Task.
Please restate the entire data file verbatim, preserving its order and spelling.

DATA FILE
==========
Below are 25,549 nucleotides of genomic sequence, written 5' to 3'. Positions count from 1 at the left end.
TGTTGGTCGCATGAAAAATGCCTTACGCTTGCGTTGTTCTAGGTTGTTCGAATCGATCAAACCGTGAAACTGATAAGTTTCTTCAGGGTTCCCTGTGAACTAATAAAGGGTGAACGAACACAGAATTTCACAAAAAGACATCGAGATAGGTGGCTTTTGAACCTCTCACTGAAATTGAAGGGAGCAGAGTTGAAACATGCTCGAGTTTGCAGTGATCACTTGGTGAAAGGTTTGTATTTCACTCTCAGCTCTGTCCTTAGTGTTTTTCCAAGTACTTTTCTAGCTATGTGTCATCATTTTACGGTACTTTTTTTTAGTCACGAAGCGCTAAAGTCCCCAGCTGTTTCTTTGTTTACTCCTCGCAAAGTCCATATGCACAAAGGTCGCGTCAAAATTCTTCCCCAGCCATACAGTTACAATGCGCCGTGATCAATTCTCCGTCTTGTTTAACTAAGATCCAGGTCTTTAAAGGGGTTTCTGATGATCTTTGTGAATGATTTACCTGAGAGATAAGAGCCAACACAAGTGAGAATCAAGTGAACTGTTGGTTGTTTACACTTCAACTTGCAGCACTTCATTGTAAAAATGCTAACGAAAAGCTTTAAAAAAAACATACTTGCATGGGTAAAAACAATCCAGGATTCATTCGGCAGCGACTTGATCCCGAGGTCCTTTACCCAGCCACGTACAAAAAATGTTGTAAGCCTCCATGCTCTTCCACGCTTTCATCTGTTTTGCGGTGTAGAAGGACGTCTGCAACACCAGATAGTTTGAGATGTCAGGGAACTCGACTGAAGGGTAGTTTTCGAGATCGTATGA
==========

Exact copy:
Below are 25,549 nucleotides of genomic sequence, written 5' to 3'. Positions count from 1 at the left end.
TGTTGGTCGCATGAAAAATGCCTTACGCTTGCGTTGTTCTAGGTTGTTCGAATCGATCAAACCGTGAAACTGATAAGTTTCTTCAGGGTTCCCTGTGAACTAATAAAGGGTGAACGAACACAGAATTTCACAAAAAGACATCGAGATAGGTGGCTTTTGAACCTCTCACTGAAATTGAAGGGAGCAGAGTTGAAACATGCTCGAGTTTGCAGTGATCACTTGGTGAAAGGTTTGTATTTCACTCTCAGCTCTGTCCTTAGTGTTTTTCCAAGTACTTTTCTAGCTATGTGTCATCATTTTACGGTACTTTTTTTTAGTCACGAAGCGCTAAAGTCCCCAGCTGTTTCTTTGTTTACTCCTCGCAAAGTCCATATGCACAAAGGTCGCGTCAAAATTCTTCCCCAGCCATACAGTTACAATGCGCCGTGATCAATTCTCCGTCTTGTTTAACTAAGATCCAGGTCTTTAAAGGGGTTTCTGATGATCTTTGTGAATGATTTACCTGAGAGATAAGAGCCAACACAAGTGAGAATCAAGTGAACTGTTGGTTGTTTACACTTCAACTTGCAGCACTTCATTGTAAAAATGCTAACGAAAAGCTTTAAAAAAAACATACTTGCATGGGTAAAAACAATCCAGGATTCATTCGGCAGCGACTTGATCCCGAGGTCCTTTACCCAGCCACGTACAAAAAATGTTGTAAGCCTCCATGCTCTTCCACGCTTTCATCTGTTTTGCGGTGTAGAAGGACGTCTGCAACACCAGATAGTTTGAGATGTCAGGGAACTCGACTGAAGGGTAGTTTTCGAGATCGTATGA